Granted that the “handsome, clever and rich” Emma Woodhouse is not the most sympathetic character to begin with, changing the clever to inexperienced and rich to working girl helped me like this modern Emma in a new way. It also did not hurt that Janet Mullany has to be one of the sharpest knives in the Austenesque drawer writing today. Talk about cutting wit! I laughed out loud at her paring of magical creatures to Austen’s originals. Frank Churchill as a sexy vampire? Harriet Smith as insecure werewolf? George Knightley as a wizard who hates his first name? What no zombies? Thank goodness. Austen might have joked that she created a heroine that “no-one but myself will much like,” but Mullany’s Emma was a delightful quirky surprise.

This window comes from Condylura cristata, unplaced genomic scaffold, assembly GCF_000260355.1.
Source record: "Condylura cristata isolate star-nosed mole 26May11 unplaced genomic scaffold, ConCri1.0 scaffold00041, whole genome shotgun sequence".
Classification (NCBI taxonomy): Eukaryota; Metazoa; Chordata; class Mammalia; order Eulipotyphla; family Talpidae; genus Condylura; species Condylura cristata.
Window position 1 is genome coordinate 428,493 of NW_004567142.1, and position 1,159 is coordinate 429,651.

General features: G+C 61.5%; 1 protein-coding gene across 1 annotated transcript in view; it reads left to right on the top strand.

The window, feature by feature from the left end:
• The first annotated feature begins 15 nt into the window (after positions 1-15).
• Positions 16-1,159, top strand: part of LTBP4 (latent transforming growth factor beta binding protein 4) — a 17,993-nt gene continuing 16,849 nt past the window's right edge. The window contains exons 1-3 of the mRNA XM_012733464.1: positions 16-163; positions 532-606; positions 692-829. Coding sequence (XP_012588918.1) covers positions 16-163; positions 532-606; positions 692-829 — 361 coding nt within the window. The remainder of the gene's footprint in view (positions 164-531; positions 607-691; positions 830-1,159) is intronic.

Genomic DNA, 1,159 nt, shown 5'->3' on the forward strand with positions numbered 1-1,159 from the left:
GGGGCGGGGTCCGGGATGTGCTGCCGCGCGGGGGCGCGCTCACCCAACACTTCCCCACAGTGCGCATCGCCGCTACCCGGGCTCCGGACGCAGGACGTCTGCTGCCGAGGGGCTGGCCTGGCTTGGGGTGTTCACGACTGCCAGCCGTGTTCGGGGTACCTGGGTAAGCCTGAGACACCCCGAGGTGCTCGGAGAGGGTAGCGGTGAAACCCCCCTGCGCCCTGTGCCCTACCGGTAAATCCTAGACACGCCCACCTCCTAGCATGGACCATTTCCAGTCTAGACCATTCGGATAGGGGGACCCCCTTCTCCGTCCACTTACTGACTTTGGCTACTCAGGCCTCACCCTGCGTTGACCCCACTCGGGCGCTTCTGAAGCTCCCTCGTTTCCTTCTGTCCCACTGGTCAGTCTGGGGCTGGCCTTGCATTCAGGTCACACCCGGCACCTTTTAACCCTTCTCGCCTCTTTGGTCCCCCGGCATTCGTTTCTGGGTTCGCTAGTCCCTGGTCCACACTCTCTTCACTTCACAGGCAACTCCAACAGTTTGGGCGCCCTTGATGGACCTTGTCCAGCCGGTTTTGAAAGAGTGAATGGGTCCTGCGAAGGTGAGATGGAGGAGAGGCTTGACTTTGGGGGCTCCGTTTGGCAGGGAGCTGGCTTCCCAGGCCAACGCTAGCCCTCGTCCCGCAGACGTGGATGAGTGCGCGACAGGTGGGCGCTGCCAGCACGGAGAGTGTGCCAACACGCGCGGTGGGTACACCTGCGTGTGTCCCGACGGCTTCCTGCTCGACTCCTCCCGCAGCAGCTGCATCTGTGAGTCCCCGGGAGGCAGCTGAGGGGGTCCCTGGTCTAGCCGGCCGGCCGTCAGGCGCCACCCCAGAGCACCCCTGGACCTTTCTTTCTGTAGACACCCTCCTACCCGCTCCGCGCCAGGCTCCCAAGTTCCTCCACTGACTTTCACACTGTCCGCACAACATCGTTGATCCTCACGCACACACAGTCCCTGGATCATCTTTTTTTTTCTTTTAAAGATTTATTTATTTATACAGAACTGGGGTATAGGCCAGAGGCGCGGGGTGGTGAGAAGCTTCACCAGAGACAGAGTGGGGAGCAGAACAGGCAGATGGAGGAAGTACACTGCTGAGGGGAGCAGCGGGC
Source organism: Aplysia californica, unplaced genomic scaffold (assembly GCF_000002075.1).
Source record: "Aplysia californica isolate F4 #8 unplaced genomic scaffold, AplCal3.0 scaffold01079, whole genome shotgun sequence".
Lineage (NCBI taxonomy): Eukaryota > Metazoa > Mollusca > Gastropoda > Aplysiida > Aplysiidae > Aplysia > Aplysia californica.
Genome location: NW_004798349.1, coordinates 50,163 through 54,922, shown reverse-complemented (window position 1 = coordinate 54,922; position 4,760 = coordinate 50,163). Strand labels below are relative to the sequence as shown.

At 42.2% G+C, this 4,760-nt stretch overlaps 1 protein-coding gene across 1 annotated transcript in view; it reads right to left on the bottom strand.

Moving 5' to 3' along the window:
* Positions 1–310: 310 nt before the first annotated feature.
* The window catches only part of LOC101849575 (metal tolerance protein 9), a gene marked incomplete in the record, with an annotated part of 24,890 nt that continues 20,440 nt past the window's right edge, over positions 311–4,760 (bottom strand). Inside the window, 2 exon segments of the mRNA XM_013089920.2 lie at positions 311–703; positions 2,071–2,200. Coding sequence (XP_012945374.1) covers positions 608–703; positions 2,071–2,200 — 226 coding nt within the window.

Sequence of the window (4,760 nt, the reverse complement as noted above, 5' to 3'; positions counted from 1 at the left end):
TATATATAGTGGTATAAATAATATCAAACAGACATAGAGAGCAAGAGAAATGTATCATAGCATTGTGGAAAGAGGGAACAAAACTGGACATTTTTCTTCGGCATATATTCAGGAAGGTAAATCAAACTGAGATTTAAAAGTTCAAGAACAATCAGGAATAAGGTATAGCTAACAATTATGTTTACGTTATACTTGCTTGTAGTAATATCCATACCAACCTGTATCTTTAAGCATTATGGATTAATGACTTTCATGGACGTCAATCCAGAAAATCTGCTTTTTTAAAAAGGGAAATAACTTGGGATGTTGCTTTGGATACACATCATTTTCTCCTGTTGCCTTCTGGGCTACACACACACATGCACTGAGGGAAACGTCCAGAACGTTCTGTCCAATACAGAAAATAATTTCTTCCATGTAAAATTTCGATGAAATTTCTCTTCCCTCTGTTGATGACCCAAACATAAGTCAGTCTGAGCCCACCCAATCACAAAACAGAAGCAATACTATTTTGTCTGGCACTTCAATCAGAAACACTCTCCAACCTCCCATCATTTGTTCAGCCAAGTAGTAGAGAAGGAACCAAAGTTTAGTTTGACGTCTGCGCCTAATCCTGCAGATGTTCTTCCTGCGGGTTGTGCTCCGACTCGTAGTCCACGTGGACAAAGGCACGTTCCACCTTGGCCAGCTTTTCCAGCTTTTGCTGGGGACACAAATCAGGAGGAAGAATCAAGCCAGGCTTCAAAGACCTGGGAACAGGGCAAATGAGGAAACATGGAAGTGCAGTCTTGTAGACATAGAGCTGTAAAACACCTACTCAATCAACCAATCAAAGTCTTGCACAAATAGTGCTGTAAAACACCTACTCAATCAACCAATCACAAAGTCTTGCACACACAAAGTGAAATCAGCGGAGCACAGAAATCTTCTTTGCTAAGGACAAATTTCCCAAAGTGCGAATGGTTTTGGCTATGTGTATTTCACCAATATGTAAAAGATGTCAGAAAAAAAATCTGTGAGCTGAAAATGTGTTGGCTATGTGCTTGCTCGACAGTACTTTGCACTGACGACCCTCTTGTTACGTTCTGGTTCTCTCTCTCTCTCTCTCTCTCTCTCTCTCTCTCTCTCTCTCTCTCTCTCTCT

Modern or contemporary, those stories that succeeded (in my estimation) were the ones that took a chance creatively yet reverently remember its inspiration. I think you will find after reading the four novellas in Bespelling Jane Austen that when it comes to Austen and paranormals, “silly things do cease to be silly if they are done by sensible people in an impudent way.

3 out of 5 Regency Stars

Bespelling Jane Austen, by Mary Balogh, Colleen Gleason, Susan Krinard and Janet Mullany
HQN Books (2010)
Trade paperback (377) pages
ISBN: 978-0373775019

© 2007 – 2010 Laurel Ann Nattress, Austenprose